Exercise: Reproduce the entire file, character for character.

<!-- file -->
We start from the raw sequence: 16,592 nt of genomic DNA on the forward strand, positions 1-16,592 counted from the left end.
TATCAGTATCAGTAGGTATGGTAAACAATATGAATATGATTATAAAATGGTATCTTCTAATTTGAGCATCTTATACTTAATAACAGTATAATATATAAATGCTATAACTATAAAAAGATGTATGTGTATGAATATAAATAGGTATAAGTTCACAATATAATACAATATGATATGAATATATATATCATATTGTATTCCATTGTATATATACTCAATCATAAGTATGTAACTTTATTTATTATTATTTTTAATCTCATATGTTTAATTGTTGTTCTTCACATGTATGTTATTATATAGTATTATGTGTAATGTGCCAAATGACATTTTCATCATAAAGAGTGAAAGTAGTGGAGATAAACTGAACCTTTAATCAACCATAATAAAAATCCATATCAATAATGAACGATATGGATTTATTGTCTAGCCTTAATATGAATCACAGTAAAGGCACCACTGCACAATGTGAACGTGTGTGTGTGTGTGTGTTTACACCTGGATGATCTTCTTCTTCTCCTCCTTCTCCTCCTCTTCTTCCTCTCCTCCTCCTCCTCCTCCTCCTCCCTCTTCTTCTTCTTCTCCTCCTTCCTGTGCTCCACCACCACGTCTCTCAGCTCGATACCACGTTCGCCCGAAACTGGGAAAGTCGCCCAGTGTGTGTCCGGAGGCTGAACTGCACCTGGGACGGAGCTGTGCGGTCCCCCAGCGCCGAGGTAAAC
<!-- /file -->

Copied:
We start from the raw sequence: 16,592 nt of genomic DNA on the forward strand, positions 1-16,592 counted from the left end.
TATCAGTATCAGTAGGTATGGTAAACAATATGAATATGATTATAAAATGGTATCTTCTAATTTGAGCATCTTATACTTAATAACAGTATAATATATAAATGCTATAACTATAAAAAGATGTATGTGTATGAATATAAATAGGTATAAGTTCACAATATAATACAATATGATATGAATATATATATCATATTGTATTCCATTGTATATATACTCAATCATAAGTATGTAACTTTATTTATTATTATTTTTAATCTCATATGTTTAATTGTTGTTCTTCACATGTATGTTATTATATAGTATTATGTGTAATGTGCCAAATGACATTTTCATCATAAAGAGTGAAAGTAGTGGAGATAAACTGAACCTTTAATCAACCATAATAAAAATCCATATCAATAATGAACGATATGGATTTATTGTCTAGCCTTAATATGAATCACAGTAAAGGCACCACTGCACAATGTGAACGTGTGTGTGTGTGTGTGTTTACACCTGGATGATCTTCTTCTTCTCCTCCTTCTCCTCCTCTTCTTCCTCTCCTCCTCCTCCTCCTCCTCCTCCCTCTTCTTCTTCTTCTCCTCCTTCCTGTGCTCCACCACCACGTCTCTCAGCTCGATACCACGTTCGCCCGAAACTGGGAAAGTCGCCCAGTGTGTGTCCGGAGGCTGAACTGCACCTGGGACGGAGCTGTGCGGTCCCCCAGCGCCGAGGTAAAC